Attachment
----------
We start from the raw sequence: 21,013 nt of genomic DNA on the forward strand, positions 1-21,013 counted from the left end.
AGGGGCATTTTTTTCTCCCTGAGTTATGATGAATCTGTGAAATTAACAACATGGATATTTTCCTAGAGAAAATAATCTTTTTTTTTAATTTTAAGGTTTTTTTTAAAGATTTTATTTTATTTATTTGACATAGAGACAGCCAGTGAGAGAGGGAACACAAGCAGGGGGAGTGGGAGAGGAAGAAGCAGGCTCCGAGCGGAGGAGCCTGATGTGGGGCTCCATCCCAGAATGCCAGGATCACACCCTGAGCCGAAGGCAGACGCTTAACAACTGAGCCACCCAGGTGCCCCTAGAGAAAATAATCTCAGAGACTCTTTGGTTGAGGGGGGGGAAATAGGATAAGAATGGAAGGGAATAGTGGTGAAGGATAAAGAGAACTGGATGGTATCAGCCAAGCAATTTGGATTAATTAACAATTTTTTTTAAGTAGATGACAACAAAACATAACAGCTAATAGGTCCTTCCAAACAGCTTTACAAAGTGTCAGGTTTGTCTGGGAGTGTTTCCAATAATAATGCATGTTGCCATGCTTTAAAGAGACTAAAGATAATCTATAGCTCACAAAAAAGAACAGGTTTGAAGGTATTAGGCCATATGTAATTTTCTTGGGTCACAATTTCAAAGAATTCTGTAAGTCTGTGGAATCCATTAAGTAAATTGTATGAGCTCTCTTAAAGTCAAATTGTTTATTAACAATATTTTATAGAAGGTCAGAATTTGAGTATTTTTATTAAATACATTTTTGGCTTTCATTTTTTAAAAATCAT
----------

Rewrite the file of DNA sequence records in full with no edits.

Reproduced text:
We start from the raw sequence: 21,013 nt of genomic DNA on the forward strand, positions 1-21,013 counted from the left end.
AGGGGCATTTTTTTCTCCCTGAGTTATGATGAATCTGTGAAATTAACAACATGGATATTTTCCTAGAGAAAATAATCTTTTTTTTTAATTTTAAGGTTTTTTTTAAAGATTTTATTTTATTTATTTGACATAGAGACAGCCAGTGAGAGAGGGAACACAAGCAGGGGGAGTGGGAGAGGAAGAAGCAGGCTCCGAGCGGAGGAGCCTGATGTGGGGCTCCATCCCAGAATGCCAGGATCACACCCTGAGCCGAAGGCAGACGCTTAACAACTGAGCCACCCAGGTGCCCCTAGAGAAAATAATCTCAGAGACTCTTTGGTTGAGGGGGGGGAAATAGGATAAGAATGGAAGGGAATAGTGGTGAAGGATAAAGAGAACTGGATGGTATCAGCCAAGCAATTTGGATTAATTAACAATTTTTTTTAAGTAGATGACAACAAAACATAACAGCTAATAGGTCCTTCCAAACAGCTTTACAAAGTGTCAGGTTTGTCTGGGAGTGTTTCCAATAATAATGCATGTTGCCATGCTTTAAAGAGACTAAAGATAATCTATAGCTCACAAAAAAGAACAGGTTTGAAGGTATTAGGCCATATGTAATTTTCTTGGGTCACAATTTCAAAGAATTCTGTAAGTCTGTGGAATCCATTAAGTAAATTGTATGAGCTCTCTTAAAGTCAAATTGTTTATTAACAATATTTTATAGAAGGTCAGAATTTGAGTATTTTTATTAAATACATTTTTGGCTTTCATTTTTTAAAAATCAT